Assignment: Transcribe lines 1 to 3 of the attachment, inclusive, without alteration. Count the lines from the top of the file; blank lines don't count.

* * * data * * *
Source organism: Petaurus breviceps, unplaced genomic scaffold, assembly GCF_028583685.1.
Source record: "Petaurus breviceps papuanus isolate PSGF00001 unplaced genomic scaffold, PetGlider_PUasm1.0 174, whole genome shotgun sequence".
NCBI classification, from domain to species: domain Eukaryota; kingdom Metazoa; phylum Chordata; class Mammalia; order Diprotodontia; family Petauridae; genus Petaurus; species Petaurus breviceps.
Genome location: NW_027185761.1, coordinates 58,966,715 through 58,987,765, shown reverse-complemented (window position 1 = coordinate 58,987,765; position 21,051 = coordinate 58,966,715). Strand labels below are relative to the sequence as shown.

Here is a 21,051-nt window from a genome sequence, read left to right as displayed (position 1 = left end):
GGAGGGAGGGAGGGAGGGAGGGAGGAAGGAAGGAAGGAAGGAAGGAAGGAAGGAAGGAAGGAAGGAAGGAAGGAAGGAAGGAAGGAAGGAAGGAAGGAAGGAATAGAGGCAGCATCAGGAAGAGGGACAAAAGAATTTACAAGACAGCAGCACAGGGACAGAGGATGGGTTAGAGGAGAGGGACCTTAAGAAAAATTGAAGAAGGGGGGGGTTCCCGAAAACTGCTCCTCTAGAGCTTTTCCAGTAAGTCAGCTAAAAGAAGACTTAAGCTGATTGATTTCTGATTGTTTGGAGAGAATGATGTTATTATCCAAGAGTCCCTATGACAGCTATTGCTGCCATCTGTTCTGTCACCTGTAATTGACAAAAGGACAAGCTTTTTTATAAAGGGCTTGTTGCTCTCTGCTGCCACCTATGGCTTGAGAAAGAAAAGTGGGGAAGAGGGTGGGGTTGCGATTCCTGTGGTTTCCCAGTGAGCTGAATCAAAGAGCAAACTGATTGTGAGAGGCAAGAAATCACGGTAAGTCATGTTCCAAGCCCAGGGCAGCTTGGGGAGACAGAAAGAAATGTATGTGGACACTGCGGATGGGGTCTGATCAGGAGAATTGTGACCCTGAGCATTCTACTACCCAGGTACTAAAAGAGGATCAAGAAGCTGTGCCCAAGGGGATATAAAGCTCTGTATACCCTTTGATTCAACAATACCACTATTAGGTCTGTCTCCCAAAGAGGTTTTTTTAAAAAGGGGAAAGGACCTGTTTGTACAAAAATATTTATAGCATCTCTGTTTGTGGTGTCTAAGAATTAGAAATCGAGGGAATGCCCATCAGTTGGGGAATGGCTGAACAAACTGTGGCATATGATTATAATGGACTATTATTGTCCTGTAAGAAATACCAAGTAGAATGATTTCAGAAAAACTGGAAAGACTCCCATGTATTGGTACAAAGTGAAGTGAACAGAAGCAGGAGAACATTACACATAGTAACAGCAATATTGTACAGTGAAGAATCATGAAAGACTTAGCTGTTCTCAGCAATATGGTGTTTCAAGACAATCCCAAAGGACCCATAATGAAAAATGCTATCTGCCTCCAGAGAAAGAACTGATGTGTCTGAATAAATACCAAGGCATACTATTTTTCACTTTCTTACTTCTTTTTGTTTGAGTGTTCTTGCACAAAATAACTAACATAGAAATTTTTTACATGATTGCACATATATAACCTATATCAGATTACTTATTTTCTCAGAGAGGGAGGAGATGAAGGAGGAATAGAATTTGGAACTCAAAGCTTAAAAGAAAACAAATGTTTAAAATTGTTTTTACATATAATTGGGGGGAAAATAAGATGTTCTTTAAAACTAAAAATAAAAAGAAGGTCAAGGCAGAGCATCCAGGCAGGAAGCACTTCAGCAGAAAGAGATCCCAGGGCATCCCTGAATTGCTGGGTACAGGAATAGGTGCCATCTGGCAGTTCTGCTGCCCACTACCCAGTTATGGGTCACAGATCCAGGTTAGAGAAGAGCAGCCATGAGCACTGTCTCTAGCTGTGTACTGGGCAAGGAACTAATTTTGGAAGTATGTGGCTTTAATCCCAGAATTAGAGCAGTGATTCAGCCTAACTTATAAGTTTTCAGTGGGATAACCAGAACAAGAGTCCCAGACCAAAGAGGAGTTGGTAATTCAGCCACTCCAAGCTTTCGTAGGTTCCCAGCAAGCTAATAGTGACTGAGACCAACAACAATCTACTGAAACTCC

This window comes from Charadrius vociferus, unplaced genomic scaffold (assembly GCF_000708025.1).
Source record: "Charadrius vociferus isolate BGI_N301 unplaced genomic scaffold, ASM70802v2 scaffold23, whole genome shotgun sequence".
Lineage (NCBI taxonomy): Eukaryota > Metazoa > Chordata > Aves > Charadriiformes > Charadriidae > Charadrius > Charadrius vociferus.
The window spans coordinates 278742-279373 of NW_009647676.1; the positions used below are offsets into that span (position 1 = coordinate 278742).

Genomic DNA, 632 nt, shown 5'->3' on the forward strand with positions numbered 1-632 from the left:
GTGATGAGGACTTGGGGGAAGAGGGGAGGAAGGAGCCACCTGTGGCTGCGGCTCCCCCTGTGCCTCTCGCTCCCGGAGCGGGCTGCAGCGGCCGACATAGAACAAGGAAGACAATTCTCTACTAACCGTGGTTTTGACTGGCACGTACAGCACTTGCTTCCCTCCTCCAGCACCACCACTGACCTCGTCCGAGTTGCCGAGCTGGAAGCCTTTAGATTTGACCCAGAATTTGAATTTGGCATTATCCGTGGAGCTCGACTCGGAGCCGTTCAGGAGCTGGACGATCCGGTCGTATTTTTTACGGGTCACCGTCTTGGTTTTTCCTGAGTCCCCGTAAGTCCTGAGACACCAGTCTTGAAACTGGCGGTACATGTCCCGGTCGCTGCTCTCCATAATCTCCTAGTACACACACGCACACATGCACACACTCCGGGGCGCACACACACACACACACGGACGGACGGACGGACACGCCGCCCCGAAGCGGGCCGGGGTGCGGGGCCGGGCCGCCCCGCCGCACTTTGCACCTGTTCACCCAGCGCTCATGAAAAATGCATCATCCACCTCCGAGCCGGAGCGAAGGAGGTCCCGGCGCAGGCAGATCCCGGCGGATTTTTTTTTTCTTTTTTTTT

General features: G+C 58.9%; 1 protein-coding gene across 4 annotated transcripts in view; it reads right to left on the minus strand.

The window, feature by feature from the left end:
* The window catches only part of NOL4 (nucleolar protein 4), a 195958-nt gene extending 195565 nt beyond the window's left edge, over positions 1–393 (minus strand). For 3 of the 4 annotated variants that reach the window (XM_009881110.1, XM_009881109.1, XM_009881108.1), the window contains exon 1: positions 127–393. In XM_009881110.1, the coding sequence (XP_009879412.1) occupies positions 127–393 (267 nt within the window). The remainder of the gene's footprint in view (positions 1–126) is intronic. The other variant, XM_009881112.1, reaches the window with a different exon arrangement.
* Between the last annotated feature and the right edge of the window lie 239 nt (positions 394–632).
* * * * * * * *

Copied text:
Source organism: Petaurus breviceps, unplaced genomic scaffold, assembly GCF_028583685.1.
Source record: "Petaurus breviceps papuanus isolate PSGF00001 unplaced genomic scaffold, PetGlider_PUasm1.0 174, whole genome shotgun sequence".
NCBI classification, from domain to species: domain Eukaryota; kingdom Metazoa; phylum Chordata; class Mammalia; order Diprotodontia; family Petauridae; genus Petaurus; species Petaurus breviceps.